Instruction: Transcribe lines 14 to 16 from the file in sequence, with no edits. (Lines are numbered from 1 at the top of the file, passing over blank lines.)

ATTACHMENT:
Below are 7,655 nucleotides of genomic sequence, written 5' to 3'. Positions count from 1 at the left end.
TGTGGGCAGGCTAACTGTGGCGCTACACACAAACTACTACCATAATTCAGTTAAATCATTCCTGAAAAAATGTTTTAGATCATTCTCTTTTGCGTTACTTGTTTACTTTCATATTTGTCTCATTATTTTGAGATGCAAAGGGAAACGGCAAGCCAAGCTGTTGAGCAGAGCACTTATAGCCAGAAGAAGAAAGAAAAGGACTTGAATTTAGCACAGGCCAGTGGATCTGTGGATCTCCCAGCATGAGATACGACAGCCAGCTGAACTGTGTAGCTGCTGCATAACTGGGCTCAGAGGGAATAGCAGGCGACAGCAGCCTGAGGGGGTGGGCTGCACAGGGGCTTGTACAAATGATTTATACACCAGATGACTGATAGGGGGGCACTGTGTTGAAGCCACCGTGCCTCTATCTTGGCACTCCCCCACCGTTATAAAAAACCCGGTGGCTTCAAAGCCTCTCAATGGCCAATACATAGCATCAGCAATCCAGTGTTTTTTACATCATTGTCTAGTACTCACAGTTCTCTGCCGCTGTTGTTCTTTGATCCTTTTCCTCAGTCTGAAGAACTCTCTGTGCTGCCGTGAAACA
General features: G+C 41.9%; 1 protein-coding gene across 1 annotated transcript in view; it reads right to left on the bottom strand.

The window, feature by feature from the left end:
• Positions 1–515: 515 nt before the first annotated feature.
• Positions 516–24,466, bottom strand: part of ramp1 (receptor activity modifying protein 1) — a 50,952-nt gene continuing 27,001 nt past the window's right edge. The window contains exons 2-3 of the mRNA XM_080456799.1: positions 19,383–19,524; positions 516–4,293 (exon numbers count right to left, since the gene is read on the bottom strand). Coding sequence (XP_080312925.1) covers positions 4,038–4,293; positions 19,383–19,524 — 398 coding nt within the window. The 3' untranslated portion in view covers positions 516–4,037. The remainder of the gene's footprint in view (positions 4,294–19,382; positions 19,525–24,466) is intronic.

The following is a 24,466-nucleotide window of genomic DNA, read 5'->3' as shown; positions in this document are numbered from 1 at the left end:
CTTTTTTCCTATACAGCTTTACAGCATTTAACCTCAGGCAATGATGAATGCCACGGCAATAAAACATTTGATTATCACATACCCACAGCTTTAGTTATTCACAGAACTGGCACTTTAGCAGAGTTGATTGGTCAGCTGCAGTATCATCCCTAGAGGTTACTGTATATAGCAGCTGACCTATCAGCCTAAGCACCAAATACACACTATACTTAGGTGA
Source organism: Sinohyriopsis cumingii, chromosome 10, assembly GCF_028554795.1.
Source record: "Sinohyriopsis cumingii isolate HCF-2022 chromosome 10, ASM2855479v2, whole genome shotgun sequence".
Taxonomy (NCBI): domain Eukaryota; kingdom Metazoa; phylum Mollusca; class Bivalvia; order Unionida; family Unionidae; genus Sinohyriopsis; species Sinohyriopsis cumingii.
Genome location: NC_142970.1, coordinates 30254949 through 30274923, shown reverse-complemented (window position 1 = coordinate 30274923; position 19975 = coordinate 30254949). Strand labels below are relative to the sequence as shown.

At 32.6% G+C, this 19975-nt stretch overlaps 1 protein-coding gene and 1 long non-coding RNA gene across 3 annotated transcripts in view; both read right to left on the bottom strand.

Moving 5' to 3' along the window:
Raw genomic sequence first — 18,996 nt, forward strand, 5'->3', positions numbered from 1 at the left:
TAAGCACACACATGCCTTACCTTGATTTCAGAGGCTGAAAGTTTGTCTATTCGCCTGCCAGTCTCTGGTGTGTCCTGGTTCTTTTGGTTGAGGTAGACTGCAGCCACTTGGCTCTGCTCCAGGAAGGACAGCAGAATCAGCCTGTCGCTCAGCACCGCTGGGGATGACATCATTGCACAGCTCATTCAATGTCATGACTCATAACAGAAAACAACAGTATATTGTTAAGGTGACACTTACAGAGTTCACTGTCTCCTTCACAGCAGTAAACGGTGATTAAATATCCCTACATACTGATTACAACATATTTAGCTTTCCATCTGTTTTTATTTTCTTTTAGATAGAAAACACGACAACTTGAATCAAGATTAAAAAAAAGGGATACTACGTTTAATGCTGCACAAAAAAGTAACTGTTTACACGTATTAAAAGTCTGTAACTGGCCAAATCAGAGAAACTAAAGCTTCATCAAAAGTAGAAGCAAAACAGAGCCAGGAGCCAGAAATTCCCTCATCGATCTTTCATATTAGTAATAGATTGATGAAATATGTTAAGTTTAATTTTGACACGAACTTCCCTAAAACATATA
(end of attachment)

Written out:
Moving 5' to 3' along the window:
Raw genomic sequence first — 18,996 nt, forward strand, 5'->3', positions numbered from 1 at the left:
TAAGCACACACATGCCTTACCTTGATTTCAGAGGCTGAAAGTTTGTCTATTCGCCTGCCAGTCTCTGGTGTGTCCTGGTTCTTTTGGTTGAGGTAGACTGCAGCCACTTGGCTCTGCTCCAGGAAGGACAGCAGAATCAGCCTGTCGCTCAGCACCGCTGGGGATGACATCATTGCACAGCTCATTCAATGTCATGACTCATAACAGAAAACAACAGTATATTGTTAAGGTGACACTTACAGAGTTCACTGTCTCCTTCACAGCAGTAAACGGTGATTAAATATCCCTACATACTGATTACAACATATTTAGCTTTCCATCTGTTTTTATTTTCTTTTAGATAGAAAACACGACAACTTGAATCAAGATTAAAAAAAAGGGATACTACGTTTAATGCTGCACAAAAAAGTAACTGTTTACACGTATTAAAAGTCTGTAACTGGCCAAATCAGAGAAACTAAAGCTTCATCAAAAGTAGAAGCAAAACAGAGCCAGGAGCCAGAAATTCCCTCATCGATCTTTCATATTAGTAATAGATTGATGAAATATGTTAAGTTTAATTTTGACACGAACTTCCCTAAAACATATA